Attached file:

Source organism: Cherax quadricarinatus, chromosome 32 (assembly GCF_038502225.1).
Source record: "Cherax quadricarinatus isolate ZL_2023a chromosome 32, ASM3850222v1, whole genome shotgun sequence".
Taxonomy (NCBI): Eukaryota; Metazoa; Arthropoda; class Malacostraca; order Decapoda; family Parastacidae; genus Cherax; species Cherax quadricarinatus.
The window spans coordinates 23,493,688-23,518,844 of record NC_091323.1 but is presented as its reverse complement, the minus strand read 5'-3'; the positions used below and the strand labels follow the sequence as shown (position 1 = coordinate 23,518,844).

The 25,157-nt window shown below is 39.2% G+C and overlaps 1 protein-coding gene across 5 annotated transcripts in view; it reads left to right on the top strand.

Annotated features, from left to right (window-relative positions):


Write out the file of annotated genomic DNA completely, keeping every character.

Source organism: Cherax quadricarinatus, chromosome 32 (assembly GCF_038502225.1).
Source record: "Cherax quadricarinatus isolate ZL_2023a chromosome 32, ASM3850222v1, whole genome shotgun sequence".
Taxonomy (NCBI): Eukaryota; Metazoa; Arthropoda; class Malacostraca; order Decapoda; family Parastacidae; genus Cherax; species Cherax quadricarinatus.
The window spans coordinates 23,493,688-23,518,844 of record NC_091323.1 but is presented as its reverse complement, the minus strand read 5'-3'; the positions used below and the strand labels follow the sequence as shown (position 1 = coordinate 23,518,844).

The 25,157-nt window shown below is 39.2% G+C and overlaps 1 protein-coding gene across 5 annotated transcripts in view; it reads left to right on the top strand.

Annotated features, from left to right (window-relative positions):